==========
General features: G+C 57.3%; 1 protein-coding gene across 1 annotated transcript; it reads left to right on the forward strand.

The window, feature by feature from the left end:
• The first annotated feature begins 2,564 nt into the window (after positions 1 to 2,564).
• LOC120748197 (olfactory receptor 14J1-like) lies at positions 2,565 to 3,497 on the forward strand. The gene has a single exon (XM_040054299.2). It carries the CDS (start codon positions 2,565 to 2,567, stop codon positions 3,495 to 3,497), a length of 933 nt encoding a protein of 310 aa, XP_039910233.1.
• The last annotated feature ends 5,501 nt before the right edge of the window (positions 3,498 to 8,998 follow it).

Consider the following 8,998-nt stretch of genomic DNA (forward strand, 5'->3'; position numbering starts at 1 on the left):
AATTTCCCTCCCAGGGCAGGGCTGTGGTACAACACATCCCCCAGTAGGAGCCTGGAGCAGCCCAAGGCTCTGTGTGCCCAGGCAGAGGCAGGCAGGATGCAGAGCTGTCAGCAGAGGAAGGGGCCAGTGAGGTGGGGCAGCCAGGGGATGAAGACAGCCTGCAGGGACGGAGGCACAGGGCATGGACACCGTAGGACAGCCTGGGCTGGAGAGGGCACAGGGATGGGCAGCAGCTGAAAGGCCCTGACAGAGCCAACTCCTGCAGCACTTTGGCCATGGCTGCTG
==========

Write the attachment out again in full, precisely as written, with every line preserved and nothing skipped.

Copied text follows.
General features: G+C 57.3%; 1 protein-coding gene across 1 annotated transcript; it reads left to right on the forward strand.

The window, feature by feature from the left end:
• The first annotated feature begins 2,564 nt into the window (after positions 1 to 2,564).
• LOC120748197 (olfactory receptor 14J1-like) lies at positions 2,565 to 3,497 on the forward strand. The gene has a single exon (XM_040054299.2). It carries the CDS (start codon positions 2,565 to 2,567, stop codon positions 3,495 to 3,497), a length of 933 nt encoding a protein of 310 aa, XP_039910233.1.
• The last annotated feature ends 5,501 nt before the right edge of the window (positions 3,498 to 8,998 follow it).

Consider the following 8,998-nt stretch of genomic DNA (forward strand, 5'->3'; position numbering starts at 1 on the left):
AATTTCCCTCCCAGGGCAGGGCTGTGGTACAACACATCCCCCAGTAGGAGCCTGGAGCAGCCCAAGGCTCTGTGTGCCCAGGCAGAGGCAGGCAGGATGCAGAGCTGTCAGCAGAGGAAGGGGCCAGTGAGGTGGGGCAGCCAGGGGATGAAGACAGCCTGCAGGGACGGAGGCACAGGGCATGGACACCGTAGGACAGCCTGGGCTGGAGAGGGCACAGGGATGGGCAGCAGCTGAAAGGCCCTGACAGAGCCAACTCCTGCAGCACTTTGGCCATGGCTGCTG